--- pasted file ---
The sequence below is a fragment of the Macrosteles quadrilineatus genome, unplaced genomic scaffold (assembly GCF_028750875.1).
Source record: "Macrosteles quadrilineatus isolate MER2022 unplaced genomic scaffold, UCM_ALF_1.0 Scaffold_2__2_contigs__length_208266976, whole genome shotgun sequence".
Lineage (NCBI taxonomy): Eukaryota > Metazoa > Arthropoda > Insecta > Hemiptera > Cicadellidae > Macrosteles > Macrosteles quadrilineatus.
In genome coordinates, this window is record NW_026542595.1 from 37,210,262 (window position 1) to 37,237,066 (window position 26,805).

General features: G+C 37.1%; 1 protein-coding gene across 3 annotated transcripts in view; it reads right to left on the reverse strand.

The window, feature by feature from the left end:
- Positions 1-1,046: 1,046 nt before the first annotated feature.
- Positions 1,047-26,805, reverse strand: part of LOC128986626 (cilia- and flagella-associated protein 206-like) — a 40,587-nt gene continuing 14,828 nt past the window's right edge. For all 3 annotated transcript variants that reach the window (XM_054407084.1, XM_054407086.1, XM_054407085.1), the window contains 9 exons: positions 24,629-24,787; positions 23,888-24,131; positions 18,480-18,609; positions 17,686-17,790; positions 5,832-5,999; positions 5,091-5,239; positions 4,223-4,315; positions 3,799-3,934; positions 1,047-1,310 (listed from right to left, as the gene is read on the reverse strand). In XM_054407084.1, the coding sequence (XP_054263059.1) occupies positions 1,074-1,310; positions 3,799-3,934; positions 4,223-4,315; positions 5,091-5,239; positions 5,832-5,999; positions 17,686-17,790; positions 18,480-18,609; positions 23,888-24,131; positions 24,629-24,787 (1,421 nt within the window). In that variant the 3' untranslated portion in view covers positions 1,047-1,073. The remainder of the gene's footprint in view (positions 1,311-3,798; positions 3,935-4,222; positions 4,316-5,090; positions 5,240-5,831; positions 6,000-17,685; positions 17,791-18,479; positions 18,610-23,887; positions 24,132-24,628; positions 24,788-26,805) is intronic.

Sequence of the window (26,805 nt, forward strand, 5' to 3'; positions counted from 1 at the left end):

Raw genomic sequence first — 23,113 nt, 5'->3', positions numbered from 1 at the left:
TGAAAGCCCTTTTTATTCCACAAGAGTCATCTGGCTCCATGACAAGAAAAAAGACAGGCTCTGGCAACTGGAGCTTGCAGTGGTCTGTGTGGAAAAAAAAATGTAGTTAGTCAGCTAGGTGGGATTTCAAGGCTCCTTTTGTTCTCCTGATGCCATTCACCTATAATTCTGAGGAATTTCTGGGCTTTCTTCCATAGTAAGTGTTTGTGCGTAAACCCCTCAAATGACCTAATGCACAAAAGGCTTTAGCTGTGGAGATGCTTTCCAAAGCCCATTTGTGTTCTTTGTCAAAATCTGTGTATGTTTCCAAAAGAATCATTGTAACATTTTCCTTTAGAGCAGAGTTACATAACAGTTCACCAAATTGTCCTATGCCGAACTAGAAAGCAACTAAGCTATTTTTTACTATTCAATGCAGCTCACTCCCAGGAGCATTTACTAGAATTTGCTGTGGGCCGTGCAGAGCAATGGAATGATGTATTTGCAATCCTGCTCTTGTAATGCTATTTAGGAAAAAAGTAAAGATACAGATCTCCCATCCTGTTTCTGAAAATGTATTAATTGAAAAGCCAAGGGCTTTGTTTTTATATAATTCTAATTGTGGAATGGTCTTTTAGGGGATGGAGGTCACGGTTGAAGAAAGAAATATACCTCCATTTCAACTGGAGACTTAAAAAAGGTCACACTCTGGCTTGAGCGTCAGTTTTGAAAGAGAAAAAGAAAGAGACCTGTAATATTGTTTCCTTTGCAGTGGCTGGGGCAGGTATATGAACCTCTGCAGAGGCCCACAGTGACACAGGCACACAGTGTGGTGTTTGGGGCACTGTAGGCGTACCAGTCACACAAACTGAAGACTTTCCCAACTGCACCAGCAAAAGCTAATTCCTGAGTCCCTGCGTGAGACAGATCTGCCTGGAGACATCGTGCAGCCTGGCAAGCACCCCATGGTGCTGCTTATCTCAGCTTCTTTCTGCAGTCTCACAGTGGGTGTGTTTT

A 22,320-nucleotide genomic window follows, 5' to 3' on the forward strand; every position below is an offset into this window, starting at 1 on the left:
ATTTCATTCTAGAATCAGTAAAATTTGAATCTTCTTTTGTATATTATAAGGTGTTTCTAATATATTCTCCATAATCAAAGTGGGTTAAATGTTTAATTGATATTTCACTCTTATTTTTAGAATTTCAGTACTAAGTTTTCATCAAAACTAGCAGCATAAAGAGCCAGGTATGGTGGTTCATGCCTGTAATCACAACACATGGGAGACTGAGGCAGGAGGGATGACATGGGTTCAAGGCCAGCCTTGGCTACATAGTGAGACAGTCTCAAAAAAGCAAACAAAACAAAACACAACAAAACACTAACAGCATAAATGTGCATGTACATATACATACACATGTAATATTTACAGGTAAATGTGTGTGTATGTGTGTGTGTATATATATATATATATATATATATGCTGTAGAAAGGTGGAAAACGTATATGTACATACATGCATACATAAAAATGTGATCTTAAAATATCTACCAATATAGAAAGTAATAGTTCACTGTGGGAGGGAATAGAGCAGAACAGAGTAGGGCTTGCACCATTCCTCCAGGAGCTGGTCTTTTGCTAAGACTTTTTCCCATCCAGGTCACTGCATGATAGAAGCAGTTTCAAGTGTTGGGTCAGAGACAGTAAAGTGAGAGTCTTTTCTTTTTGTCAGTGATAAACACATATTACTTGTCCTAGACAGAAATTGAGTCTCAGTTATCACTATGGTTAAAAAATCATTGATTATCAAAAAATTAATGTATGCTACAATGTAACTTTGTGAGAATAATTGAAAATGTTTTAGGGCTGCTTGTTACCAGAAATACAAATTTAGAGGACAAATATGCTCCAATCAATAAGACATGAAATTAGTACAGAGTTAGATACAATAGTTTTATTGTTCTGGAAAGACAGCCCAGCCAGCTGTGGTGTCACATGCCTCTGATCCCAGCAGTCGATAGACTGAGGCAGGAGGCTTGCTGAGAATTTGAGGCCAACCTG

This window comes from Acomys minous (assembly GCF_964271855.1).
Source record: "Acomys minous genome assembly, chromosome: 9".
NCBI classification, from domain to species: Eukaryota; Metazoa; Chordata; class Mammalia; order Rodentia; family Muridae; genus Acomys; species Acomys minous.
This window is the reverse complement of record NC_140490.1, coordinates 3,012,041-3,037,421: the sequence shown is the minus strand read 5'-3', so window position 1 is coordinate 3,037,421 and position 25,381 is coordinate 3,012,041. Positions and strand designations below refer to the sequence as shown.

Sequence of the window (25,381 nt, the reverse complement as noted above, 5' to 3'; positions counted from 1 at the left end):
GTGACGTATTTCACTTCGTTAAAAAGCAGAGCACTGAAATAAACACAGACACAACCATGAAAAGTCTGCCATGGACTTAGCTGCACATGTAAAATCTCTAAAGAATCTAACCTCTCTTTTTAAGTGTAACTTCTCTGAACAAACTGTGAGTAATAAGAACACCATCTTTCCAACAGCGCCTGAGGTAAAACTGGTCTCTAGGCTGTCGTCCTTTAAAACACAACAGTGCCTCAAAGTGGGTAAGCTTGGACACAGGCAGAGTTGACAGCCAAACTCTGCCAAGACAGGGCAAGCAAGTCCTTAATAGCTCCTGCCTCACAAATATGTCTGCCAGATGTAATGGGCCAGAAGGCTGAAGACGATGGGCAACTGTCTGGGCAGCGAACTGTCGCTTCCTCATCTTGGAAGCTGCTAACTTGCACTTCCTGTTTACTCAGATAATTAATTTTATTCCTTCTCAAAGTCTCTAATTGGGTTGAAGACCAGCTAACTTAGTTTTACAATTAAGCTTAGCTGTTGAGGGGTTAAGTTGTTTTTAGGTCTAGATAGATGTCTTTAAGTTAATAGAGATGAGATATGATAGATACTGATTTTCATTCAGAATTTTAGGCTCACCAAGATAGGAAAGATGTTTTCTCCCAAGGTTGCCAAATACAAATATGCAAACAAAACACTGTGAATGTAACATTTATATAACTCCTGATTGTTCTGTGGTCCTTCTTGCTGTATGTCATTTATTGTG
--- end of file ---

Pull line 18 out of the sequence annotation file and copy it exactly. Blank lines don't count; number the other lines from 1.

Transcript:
Sequence of the window (25,381 nt, the reverse complement as noted above, 5' to 3'; positions counted from 1 at the left end):